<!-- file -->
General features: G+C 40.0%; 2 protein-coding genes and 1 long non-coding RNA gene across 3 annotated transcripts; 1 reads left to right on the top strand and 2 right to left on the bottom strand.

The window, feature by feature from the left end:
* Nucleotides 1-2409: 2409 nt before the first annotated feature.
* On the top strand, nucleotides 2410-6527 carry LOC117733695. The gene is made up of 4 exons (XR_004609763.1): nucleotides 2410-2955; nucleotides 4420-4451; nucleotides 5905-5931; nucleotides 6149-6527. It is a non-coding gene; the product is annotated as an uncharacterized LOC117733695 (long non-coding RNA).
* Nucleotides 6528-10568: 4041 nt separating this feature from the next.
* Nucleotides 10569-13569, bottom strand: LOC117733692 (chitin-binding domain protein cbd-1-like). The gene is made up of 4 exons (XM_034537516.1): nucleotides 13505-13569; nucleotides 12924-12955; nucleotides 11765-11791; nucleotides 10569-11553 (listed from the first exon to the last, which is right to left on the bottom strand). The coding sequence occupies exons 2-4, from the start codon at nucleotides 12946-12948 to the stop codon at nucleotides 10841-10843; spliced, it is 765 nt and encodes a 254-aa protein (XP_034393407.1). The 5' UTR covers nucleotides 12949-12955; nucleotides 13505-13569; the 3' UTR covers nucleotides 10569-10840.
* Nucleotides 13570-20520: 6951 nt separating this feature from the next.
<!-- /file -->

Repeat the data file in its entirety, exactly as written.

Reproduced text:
General features: G+C 40.0%; 2 protein-coding genes and 1 long non-coding RNA gene across 3 annotated transcripts; 1 reads left to right on the top strand and 2 right to left on the bottom strand.

The window, feature by feature from the left end:
* Nucleotides 1-2409: 2409 nt before the first annotated feature.
* On the top strand, nucleotides 2410-6527 carry LOC117733695. The gene is made up of 4 exons (XR_004609763.1): nucleotides 2410-2955; nucleotides 4420-4451; nucleotides 5905-5931; nucleotides 6149-6527. It is a non-coding gene; the product is annotated as an uncharacterized LOC117733695 (long non-coding RNA).
* Nucleotides 6528-10568: 4041 nt separating this feature from the next.
* Nucleotides 10569-13569, bottom strand: LOC117733692 (chitin-binding domain protein cbd-1-like). The gene is made up of 4 exons (XM_034537516.1): nucleotides 13505-13569; nucleotides 12924-12955; nucleotides 11765-11791; nucleotides 10569-11553 (listed from the first exon to the last, which is right to left on the bottom strand). The coding sequence occupies exons 2-4, from the start codon at nucleotides 12946-12948 to the stop codon at nucleotides 10841-10843; spliced, it is 765 nt and encodes a 254-aa protein (XP_034393407.1). The 5' UTR covers nucleotides 12949-12955; nucleotides 13505-13569; the 3' UTR covers nucleotides 10569-10840.
* Nucleotides 13570-20520: 6951 nt separating this feature from the next.